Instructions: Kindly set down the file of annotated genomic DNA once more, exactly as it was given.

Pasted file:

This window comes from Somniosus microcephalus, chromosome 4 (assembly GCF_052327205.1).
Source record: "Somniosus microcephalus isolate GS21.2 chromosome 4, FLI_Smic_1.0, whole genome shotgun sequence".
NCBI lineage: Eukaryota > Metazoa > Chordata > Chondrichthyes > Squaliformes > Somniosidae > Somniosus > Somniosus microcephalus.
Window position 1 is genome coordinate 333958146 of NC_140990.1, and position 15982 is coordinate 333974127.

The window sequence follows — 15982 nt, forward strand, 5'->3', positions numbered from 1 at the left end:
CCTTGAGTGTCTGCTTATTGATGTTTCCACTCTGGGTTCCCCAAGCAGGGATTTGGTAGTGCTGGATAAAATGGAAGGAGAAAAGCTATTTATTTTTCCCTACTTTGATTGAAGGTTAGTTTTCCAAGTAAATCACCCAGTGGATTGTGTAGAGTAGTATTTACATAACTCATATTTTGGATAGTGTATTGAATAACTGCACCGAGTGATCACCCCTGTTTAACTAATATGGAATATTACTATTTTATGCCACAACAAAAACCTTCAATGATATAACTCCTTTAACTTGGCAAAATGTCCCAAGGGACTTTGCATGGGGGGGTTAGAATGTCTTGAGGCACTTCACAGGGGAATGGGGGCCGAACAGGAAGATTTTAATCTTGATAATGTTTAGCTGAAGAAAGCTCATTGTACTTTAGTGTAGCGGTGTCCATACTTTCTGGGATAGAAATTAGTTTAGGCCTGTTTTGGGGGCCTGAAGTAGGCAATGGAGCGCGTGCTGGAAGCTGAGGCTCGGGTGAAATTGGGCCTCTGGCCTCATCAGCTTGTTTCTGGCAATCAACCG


This window comes from Somniosus microcephalus, chromosome 4 (assembly GCF_052327205.1).
Source record: "Somniosus microcephalus isolate GS21.2 chromosome 4, FLI_Smic_1.0, whole genome shotgun sequence".
NCBI lineage: Eukaryota > Metazoa > Chordata > Chondrichthyes > Squaliformes > Somniosidae > Somniosus > Somniosus microcephalus.
Window position 1 is genome coordinate 333958146 of NC_140990.1, and position 15982 is coordinate 333974127.

The window sequence follows — 15982 nt, forward strand, 5'->3', positions numbered from 1 at the left end:
CCTTGAGTGTCTGCTTATTGATGTTTCCACTCTGGGTTCCCCAAGCAGGGATTTGGTAGTGCTGGATAAAATGGAAGGAGAAAAGCTATTTATTTTTCCCTACTTTGATTGAAGGTTAGTTTTCCAAGTAAATCACCCAGTGGATTGTGTAGAGTAGTATTTACATAACTCATATTTTGGATAGTGTATTGAATAACTGCACCGAGTGATCACCCCTGTTTAACTAATATGGAATATTACTATTTTATGCCACAACAAAAACCTTCAATGATATAACTCCTTTAACTTGGCAAAATGTCCCAAGGGACTTTGCATGGGGGGGTTAGAATGTCTTGAGGCACTTCACAGGGGAATGGGGGCCGAACAGGAAGATTTTAATCTTGATAATGTTTAGCTGAAGAAAGCTCATTGTACTTTAGTGTAGCGGTGTCCATACTTTCTGGGATAGAAATTAGTTTAGGCCTGTTTTGGGGGCCTGAAGTAGGCAATGGAGCGCGTGCTGGAAGCTGAGGCTCGGGTGAAATTGGGCCTCTGGCCTCATCAGCTTGTTTCTGGCAATCAACCG